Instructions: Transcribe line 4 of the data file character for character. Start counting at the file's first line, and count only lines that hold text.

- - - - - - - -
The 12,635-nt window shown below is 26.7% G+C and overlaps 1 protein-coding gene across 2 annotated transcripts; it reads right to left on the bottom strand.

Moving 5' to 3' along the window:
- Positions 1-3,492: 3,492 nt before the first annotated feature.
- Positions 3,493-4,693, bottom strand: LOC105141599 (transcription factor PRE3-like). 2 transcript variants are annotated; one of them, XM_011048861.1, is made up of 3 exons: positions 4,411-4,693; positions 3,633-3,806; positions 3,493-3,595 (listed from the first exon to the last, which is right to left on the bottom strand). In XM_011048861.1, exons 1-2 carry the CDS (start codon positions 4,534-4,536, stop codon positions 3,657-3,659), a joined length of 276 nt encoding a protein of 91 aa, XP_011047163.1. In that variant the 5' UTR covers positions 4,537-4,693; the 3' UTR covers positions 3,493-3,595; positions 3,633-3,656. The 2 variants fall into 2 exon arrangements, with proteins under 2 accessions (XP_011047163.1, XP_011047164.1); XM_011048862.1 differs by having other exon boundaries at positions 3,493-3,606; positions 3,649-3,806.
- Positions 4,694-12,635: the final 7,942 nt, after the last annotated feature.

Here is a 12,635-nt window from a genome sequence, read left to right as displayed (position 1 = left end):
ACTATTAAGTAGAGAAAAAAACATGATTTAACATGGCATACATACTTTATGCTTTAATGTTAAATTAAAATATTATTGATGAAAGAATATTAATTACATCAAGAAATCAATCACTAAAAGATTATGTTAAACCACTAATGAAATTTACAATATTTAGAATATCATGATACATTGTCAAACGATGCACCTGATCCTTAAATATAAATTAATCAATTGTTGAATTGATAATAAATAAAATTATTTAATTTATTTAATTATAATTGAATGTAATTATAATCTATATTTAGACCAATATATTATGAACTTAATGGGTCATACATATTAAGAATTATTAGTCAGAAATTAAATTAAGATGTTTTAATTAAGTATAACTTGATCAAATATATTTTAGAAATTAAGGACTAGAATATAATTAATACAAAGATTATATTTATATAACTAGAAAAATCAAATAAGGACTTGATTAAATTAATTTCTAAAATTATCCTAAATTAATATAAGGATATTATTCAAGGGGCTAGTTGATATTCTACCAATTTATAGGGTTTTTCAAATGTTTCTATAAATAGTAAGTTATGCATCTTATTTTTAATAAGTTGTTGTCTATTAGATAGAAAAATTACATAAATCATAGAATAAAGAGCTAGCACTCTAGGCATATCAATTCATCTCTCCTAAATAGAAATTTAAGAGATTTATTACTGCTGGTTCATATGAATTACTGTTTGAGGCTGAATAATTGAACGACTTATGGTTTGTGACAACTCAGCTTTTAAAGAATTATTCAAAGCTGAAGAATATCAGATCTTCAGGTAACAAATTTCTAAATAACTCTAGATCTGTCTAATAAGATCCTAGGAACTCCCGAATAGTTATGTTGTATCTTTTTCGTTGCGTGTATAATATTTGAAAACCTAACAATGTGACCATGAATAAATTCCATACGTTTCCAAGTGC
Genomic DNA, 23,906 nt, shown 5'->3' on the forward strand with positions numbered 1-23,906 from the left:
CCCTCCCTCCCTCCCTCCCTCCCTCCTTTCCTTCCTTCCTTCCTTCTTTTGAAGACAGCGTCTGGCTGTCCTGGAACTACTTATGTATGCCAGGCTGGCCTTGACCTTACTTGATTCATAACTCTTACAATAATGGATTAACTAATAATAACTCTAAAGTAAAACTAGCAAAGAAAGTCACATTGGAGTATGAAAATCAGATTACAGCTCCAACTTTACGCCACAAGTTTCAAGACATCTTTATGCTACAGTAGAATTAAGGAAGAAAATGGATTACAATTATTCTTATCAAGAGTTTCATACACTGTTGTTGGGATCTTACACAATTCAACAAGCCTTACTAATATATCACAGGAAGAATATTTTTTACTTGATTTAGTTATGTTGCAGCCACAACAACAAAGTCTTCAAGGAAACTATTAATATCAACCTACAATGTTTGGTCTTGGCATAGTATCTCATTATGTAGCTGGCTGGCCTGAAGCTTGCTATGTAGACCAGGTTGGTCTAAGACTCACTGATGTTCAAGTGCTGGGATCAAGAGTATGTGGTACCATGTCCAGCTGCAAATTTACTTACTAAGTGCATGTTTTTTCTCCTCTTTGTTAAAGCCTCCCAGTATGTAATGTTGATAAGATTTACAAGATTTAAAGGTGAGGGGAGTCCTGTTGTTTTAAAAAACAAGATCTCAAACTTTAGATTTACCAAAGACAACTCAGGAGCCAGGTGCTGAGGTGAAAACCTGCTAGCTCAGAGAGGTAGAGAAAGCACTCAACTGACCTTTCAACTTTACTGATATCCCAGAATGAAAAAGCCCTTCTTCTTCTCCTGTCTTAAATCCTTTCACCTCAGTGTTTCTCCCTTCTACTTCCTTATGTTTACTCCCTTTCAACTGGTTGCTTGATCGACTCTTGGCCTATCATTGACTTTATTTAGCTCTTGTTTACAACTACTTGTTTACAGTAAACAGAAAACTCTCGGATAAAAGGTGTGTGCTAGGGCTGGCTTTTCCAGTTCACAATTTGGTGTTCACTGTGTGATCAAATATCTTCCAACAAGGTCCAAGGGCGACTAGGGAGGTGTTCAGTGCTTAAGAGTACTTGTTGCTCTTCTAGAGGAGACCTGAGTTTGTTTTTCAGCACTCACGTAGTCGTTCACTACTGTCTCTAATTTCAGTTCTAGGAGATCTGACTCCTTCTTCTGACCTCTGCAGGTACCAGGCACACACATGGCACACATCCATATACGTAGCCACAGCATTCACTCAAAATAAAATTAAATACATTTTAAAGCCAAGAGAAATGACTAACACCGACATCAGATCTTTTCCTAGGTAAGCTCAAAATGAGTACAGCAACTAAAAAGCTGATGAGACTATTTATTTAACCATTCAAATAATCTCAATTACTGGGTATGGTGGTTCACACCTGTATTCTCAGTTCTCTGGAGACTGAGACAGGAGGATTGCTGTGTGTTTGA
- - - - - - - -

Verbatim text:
- Positions 3,493-4,693, bottom strand: LOC105141599 (transcription factor PRE3-like). 2 transcript variants are annotated; one of them, XM_011048861.1, is made up of 3 exons: positions 4,411-4,693; positions 3,633-3,806; positions 3,493-3,595 (listed from the first exon to the last, which is right to left on the bottom strand). In XM_011048861.1, exons 1-2 carry the CDS (start codon positions 4,534-4,536, stop codon positions 3,657-3,659), a joined length of 276 nt encoding a protein of 91 aa, XP_011047163.1. In that variant the 5' UTR covers positions 4,537-4,693; the 3' UTR covers positions 3,493-3,595; positions 3,633-3,656. The 2 variants fall into 2 exon arrangements, with proteins under 2 accessions (XP_011047163.1, XP_011047164.1); XM_011048862.1 differs by having other exon boundaries at positions 3,493-3,606; positions 3,649-3,806.